WINNIPEG, Jan. 8 (MarketsFarm) – When it comes to soybeans in Argentina there were few major diversions between the United States Department of Agriculture’s data (USDA) and that from department’s attaché in Buenos Aires. What may bring changes to the country’s soybean industry are tax increases imposed by the new federal government, according to Benjamin Boroughs, the USDA attaché.
The center-left government of President Alberto Fernandez increased export taxes on soybeans, soymeal and soyoil to 30 per cent and nine for other agricultural products on Dec. 14. A week later, the government received the authority to further hike export taxes by another three points for soybeans and soy products and six points for other agricultural goods, in an emergency. Boroughs stated the government’s move was to increase revenues to expand the country’s social services as a means to stimulate its troubled economy.
Prior to Fernandez being sworn in, Argentine soybean growers marketed a large portion of their crops in anticipation of the tax increases. At this time, it’s unclear whether the government will honour the previous tax rate for those soybeans or not, the attaché’s report stated.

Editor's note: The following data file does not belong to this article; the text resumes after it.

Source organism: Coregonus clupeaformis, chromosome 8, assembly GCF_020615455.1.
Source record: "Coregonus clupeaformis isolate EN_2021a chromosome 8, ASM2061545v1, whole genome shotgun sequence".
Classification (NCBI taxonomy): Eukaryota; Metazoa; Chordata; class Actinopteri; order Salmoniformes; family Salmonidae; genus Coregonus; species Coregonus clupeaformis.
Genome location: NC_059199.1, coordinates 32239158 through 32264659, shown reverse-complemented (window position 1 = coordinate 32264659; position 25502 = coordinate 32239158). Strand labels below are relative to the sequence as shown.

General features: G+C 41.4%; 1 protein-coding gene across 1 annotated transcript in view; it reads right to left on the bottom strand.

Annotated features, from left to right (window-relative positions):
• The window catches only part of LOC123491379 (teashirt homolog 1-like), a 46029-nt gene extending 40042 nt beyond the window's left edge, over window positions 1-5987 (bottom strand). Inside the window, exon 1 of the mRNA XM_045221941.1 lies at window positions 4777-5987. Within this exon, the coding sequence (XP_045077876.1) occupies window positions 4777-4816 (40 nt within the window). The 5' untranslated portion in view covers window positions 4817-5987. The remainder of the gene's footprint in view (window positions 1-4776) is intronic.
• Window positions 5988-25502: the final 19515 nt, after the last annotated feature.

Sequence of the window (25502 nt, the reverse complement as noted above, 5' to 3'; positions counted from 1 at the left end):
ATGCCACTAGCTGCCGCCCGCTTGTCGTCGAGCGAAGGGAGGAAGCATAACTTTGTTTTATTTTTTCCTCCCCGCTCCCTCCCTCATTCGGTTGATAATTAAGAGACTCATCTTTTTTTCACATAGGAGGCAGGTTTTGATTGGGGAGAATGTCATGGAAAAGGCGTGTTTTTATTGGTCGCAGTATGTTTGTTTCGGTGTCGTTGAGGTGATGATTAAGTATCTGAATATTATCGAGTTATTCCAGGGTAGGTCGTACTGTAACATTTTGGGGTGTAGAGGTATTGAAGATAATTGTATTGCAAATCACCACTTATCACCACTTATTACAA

Although dry conditions have continued to be a concern, especially in the provinces of Buenos Aires, La Pampa and Cordoba, Boroughs reported 2019/20 soybean production is still pegged for 53.0 million tonnes. That would be on almost 44.5 million acres, up slightly from the USDA’s estimate of 43.2 million, but with a small decrease in yields.
There was a wide difference when it came to ending stocks, with the USDA’s forecast of almost 6.6 million tonnes compared to Boroughs’s call for 11.1 million. The attaché cited larger beginning stocks, imports and total supply combined with less domestic consumption and a smaller crush.
That smaller crush has a direct correlation to the financially troubled Vincentin. The largest crusher in Argentina shut down operations at some of its facilities in December. Along with selling off assets and restructuring its debt, Vincentin has been seeking financial help from the Fernandez government. Boroughs didn’t state if the company received a reply from the government.